Transcriptome remodeling contributes to epidemic disease caused by the human pathogen Streptococcus pyogenes.
      • Olsen R.J.
      • Sitkiewicz I.
      • Ayeras A.A.
      • Gonulal V.E.
      • Cantu C.
      • Beres S.B.
      • Green N.M.
      • Lei B.
      • Humbird T.
      • Greaver J.
      • Chang E.
      • Ragasa W.P.
      • Montgomery C.A.
      • Cartwright Jr., J.
      • McGeer A.
      • Low D.E.
      • Whitney A.R.
      • Cagle P.T.
      • Blasdel T.L.
      • DeLeo F.R.
      • Musser J.M.
      Decreased necrotizing fasciitis capacity caused by a single nucleotide mutation that alters a multiple gene virulence axis.
      Immunocompetent 4-week–old female CD1 mice (Envigo Laboratories, Houston, TX) were randomly assigned to treatment groups and inoculated in the right lower hind limb with 5 × 108 colony-forming units of the indicated bacterial strain suspended in 100 μL phosphate-buffered saline (n = 40 mice per strain). Mice were monitored at least once daily, and near-mortality was determined using NIH's Guide for the Care and Use of Laboratory Animals.
      Committee for the Update of the Guide for the Care and Use of Laboratory AnimalsNational Research Council
      Guide for the Care and Use of Laboratory Animals: Eighth Edition.
      Survival was compared by the log-rank test. For gross and histologic evaluation, mice (n = 3 mice per strain) were sacrificed on day 1 after inoculation and the limbs were processed using standard methods.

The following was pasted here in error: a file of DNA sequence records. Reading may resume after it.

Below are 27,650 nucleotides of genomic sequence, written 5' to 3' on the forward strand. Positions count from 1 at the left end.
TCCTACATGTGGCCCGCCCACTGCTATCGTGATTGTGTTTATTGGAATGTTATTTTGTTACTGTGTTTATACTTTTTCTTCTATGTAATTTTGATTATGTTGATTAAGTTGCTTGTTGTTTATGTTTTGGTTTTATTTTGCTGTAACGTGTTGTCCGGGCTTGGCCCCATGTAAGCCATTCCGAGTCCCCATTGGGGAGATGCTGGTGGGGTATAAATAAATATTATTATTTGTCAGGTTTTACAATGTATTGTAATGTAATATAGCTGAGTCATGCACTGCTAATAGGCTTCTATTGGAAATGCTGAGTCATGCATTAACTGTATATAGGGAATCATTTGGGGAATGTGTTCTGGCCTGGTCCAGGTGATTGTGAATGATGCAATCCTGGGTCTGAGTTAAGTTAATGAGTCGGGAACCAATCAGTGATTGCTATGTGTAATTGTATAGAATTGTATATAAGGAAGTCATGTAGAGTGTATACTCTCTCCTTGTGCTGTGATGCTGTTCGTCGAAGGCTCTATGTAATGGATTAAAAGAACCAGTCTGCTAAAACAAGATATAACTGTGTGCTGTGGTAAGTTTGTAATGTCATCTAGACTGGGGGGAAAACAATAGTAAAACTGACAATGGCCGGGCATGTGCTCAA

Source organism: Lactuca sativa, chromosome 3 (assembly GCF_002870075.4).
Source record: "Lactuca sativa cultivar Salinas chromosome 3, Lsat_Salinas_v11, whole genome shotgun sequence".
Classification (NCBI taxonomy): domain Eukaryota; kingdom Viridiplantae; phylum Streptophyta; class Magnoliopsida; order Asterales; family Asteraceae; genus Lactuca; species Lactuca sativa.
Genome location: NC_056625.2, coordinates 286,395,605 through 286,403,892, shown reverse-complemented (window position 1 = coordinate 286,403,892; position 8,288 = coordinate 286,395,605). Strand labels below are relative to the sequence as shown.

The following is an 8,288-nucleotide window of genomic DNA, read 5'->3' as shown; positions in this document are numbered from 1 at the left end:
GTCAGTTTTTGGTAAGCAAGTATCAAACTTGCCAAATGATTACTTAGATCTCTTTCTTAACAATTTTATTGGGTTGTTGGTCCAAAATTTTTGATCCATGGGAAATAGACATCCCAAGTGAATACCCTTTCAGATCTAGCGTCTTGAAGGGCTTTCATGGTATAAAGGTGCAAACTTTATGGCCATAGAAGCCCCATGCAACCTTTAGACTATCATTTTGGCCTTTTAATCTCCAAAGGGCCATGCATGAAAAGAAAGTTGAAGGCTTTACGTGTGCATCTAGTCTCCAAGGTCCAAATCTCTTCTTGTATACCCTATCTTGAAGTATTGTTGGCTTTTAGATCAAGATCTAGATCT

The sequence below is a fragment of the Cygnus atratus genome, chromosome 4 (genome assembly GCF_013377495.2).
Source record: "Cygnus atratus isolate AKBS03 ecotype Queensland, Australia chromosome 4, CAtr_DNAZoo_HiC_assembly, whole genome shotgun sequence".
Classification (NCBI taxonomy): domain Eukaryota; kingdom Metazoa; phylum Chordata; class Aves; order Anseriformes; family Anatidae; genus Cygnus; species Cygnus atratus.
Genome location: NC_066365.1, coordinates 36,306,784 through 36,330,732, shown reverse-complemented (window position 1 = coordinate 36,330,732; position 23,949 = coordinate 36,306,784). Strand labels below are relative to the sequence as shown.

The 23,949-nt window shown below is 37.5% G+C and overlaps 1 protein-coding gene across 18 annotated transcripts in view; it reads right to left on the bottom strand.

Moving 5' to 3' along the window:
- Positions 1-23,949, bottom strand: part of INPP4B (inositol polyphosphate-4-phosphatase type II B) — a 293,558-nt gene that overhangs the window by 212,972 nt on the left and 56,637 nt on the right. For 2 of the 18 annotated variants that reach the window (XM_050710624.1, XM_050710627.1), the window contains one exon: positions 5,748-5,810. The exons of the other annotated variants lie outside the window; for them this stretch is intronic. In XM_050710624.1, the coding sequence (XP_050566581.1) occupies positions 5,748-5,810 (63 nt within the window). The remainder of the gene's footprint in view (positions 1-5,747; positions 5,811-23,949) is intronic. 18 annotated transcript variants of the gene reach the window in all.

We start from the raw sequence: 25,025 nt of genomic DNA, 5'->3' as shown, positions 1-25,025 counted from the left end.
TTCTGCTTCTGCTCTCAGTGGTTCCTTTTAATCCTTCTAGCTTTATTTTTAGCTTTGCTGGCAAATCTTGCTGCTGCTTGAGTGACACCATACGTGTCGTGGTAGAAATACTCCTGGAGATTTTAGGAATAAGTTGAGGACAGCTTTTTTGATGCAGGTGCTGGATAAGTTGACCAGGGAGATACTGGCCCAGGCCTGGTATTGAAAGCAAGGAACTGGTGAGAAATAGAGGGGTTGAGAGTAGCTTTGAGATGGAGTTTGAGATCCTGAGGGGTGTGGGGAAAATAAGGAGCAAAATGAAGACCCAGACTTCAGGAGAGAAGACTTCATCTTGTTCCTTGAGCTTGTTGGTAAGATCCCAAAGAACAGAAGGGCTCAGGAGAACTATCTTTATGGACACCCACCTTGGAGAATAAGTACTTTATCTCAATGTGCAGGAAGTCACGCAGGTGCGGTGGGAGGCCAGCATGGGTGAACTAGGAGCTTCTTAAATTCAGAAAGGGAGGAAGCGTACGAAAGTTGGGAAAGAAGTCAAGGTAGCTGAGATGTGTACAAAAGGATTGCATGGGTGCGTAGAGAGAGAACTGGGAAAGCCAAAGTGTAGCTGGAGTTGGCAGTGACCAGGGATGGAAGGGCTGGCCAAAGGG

• Olsen R.J.
      • Sitkiewicz I.
      • Ayeras A.A.
      • Gonulal V.E.
      • Cantu C.
      • Beres S.B.
      • Green N.M.
      • Lei B.
      • Humbird T.
      • Greaver J.
      • Chang E.
      • Ragasa W.P.
      • Montgomery C.A.
      • Cartwright Jr., J.
      • McGeer A.
      • Low D.E.
      • Whitney A.R.
      • Cagle P.T.
      • Blasdel T.L.
      • DeLeo F.R.
      • Musser J.M.
      Decreased necrotizing fasciitis capacity caused by a single nucleotide mutation that alters a multiple gene virulence axis.

      NHP Model of Necrotizing Myositis

      A well-described NHP model of necrotizing fasciitis/myositis was used.
      • Zhu L.
      • Olsen R.J.
      • Nasser W.
      • Beres S.B.
      • Vuopio J.
      • Kristinsson K.G.
      • Gottfredsson M.
      • Porter A.R.
      • DeLeo F.R.
      • Musser J.M.
      A molecular trigger for intercontinental epidemics of group A Streptococcus.
      • Olsen R.J.
      • Sitkiewicz I.
      • Ayeras A.A.
      • Gonulal V.E.
      • Cantu C.
      • Beres S.B.
      • Green N.M.
      • Lei B.
      • Humbird T.